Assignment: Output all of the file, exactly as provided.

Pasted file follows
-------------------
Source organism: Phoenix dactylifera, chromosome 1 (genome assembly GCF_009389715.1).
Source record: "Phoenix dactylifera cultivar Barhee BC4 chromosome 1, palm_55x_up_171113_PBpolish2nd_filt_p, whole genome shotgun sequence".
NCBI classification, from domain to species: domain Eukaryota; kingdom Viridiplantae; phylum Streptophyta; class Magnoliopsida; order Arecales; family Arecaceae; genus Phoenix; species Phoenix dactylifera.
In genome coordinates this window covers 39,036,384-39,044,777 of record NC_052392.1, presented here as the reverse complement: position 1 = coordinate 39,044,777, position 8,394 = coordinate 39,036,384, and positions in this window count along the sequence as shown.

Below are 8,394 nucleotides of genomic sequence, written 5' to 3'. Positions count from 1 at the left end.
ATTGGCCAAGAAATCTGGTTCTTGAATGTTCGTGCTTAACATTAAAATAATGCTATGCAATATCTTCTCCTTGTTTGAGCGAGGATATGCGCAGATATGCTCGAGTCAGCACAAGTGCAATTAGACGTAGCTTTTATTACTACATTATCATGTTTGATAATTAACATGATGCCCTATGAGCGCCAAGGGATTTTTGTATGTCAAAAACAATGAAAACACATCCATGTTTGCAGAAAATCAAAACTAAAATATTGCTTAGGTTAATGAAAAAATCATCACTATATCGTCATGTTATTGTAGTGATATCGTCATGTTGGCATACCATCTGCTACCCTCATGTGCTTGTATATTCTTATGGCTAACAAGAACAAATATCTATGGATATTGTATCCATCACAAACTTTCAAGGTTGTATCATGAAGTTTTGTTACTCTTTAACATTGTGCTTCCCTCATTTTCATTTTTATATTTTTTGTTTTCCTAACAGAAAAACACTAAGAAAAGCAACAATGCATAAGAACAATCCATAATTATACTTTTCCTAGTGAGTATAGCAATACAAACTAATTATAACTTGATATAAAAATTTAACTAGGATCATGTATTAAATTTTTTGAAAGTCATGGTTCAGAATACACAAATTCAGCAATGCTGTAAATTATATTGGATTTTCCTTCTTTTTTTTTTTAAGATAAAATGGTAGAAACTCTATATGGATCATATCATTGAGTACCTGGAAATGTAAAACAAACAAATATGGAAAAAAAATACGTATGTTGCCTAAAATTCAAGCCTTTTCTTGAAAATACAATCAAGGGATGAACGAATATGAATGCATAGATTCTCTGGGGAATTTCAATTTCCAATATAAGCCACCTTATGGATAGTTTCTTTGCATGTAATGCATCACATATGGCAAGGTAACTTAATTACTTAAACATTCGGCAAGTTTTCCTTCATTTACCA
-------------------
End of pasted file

Source organism: Phoenix dactylifera, chromosome 1 (genome assembly GCF_009389715.1).
Source record: "Phoenix dactylifera cultivar Barhee BC4 chromosome 1, palm_55x_up_171113_PBpolish2nd_filt_p, whole genome shotgun sequence".
NCBI classification, from domain to species: domain Eukaryota; kingdom Viridiplantae; phylum Streptophyta; class Magnoliopsida; order Arecales; family Arecaceae; genus Phoenix; species Phoenix dactylifera.
In genome coordinates this window covers 39,036,384-39,044,777 of record NC_052392.1, presented here as the reverse complement: position 1 = coordinate 39,044,777, position 8,394 = coordinate 39,036,384, and positions in this window count along the sequence as shown.

Below are 8,394 nucleotides of genomic sequence, written 5' to 3'. Positions count from 1 at the left end.
ATTGGCCAAGAAATCTGGTTCTTGAATGTTCGTGCTTAACATTAAAATAATGCTATGCAATATCTTCTCCTTGTTTGAGCGAGGATATGCGCAGATATGCTCGAGTCAGCACAAGTGCAATTAGACGTAGCTTTTATTACTACATTATCATGTTTGATAATTAACATGATGCCCTATGAGCGCCAAGGGATTTTTGTATGTCAAAAACAATGAAAACACATCCATGTTTGCAGAAAATCAAAACTAAAATATTGCTTAGGTTAATGAAAAAATCATCACTATATCGTCATGTTATTGTAGTGATATCGTCATGTTGGCATACCATCTGCTACCCTCATGTGCTTGTATATTCTTATGGCTAACAAGAACAAATATCTATGGATATTGTATCCATCACAAACTTTCAAGGTTGTATCATGAAGTTTTGTTACTCTTTAACATTGTGCTTCCCTCATTTTCATTTTTATATTTTTTGTTTTCCTAACAGAAAAACACTAAGAAAAGCAACAATGCATAAGAACAATCCATAATTATACTTTTCCTAGTGAGTATAGCAATACAAACTAATTATAACTTGATATAAAAATTTAACTAGGATCATGTATTAAATTTTTTGAAAGTCATGGTTCAGAATACACAAATTCAGCAATGCTGTAAATTATATTGGATTTTCCTTCTTTTTTTTTTTAAGATAAAATGGTAGAAACTCTATATGGATCATATCATTGAGTACCTGGAAATGTAAAACAAACAAATATGGAAAAAAAATACGTATGTTGCCTAAAATTCAAGCCTTTTCTTGAAAATACAATCAAGGGATGAACGAATATGAATGCATAGATTCTCTGGGGAATTTCAATTTCCAATATAAGCCACCTTATGGATAGTTTCTTTGCATGTAATGCATCACATATGGCAAGGTAACTTAATTACTTAAACATTCGGCAAGTTTTCCTTCATTTACCA